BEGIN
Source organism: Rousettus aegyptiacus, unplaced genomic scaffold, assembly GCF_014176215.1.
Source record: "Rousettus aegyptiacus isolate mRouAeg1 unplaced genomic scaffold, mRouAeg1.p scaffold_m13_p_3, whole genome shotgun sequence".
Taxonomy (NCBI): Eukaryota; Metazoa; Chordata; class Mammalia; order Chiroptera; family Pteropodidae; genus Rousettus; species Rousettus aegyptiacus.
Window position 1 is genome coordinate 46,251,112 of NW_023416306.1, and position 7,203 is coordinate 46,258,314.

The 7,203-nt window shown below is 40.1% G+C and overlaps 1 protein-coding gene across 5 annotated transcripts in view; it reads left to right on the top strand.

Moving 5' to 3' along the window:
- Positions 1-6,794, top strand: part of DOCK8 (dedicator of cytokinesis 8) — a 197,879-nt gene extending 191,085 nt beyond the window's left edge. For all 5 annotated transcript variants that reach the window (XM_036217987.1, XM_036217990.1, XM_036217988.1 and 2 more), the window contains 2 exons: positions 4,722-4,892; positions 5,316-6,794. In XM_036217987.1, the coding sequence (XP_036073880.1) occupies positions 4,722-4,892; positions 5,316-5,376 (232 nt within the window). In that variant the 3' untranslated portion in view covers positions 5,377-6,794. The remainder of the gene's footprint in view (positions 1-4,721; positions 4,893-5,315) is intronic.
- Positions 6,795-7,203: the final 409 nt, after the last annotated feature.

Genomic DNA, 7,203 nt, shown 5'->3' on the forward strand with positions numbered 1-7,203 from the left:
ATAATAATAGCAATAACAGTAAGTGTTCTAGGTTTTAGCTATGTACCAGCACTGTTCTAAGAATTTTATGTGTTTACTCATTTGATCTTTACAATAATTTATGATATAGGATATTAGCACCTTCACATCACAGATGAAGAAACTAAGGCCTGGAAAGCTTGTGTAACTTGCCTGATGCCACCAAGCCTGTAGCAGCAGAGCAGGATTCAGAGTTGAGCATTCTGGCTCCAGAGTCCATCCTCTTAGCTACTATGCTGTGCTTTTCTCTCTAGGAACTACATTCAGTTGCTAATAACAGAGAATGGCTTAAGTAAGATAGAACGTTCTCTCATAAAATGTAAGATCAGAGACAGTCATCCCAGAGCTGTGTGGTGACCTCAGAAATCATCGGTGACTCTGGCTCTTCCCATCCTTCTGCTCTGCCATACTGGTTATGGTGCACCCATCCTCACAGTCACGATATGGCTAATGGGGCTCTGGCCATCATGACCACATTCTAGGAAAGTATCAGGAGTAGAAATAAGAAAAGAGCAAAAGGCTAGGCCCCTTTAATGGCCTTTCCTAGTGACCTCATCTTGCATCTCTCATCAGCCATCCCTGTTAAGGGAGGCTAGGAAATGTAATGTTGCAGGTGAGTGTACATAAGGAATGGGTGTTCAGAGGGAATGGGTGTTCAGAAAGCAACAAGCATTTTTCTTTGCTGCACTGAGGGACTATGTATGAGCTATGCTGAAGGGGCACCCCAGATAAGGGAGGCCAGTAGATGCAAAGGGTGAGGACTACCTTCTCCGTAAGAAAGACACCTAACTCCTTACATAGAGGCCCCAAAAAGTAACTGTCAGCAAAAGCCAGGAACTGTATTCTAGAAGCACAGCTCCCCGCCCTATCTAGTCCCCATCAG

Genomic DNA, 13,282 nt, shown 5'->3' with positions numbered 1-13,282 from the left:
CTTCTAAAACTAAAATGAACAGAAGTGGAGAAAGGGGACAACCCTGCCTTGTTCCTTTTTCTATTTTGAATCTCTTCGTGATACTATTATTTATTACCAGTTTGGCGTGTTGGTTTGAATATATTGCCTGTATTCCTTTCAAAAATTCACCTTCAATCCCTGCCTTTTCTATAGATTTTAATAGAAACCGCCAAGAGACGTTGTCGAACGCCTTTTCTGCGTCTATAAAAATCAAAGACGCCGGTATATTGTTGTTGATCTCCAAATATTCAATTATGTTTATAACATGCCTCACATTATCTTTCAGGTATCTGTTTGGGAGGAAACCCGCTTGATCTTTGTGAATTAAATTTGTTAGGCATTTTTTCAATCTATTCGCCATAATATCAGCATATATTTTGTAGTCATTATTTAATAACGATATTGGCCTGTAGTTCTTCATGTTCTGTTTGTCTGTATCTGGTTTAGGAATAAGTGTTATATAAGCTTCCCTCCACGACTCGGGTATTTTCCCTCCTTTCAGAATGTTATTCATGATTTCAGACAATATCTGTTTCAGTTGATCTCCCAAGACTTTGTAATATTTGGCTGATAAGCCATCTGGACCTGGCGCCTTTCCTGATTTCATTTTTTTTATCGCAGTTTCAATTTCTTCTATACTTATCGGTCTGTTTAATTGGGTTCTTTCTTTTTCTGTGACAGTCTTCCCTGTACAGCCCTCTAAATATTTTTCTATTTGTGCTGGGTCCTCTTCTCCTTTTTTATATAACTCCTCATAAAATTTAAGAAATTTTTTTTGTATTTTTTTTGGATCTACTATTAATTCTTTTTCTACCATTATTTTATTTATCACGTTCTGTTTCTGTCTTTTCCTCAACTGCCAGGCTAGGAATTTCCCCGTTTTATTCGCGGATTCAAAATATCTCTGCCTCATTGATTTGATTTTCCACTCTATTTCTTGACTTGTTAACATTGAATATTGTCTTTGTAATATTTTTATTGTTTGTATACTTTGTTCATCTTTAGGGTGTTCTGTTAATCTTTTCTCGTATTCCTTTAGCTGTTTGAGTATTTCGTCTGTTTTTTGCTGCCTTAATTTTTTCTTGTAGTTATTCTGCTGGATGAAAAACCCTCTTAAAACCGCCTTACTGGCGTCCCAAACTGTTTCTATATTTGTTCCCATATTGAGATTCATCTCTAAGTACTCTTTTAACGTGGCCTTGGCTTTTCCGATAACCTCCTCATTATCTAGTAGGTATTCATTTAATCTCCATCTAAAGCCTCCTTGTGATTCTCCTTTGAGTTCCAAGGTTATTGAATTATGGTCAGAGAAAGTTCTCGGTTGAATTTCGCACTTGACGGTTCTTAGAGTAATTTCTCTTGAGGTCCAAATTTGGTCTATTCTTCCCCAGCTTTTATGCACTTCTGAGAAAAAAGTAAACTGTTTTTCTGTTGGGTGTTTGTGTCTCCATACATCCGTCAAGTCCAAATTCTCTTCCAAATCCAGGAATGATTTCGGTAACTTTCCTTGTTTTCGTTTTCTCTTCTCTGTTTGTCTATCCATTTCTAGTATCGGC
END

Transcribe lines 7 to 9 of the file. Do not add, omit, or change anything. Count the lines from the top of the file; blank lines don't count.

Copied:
- Positions 1-6,794, top strand: part of DOCK8 (dedicator of cytokinesis 8) — a 197,879-nt gene extending 191,085 nt beyond the window's left edge. For all 5 annotated transcript variants that reach the window (XM_036217987.1, XM_036217990.1, XM_036217988.1 and 2 more), the window contains 2 exons: positions 4,722-4,892; positions 5,316-6,794. In XM_036217987.1, the coding sequence (XP_036073880.1) occupies positions 4,722-4,892; positions 5,316-5,376 (232 nt within the window). In that variant the 3' untranslated portion in view covers positions 5,377-6,794. The remainder of the gene's footprint in view (positions 1-4,721; positions 4,893-5,315) is intronic.
- Positions 6,795-7,203: the final 409 nt, after the last annotated feature.

Genomic DNA, 7,203 nt, shown 5'->3' on the forward strand with positions numbered 1-7,203 from the left: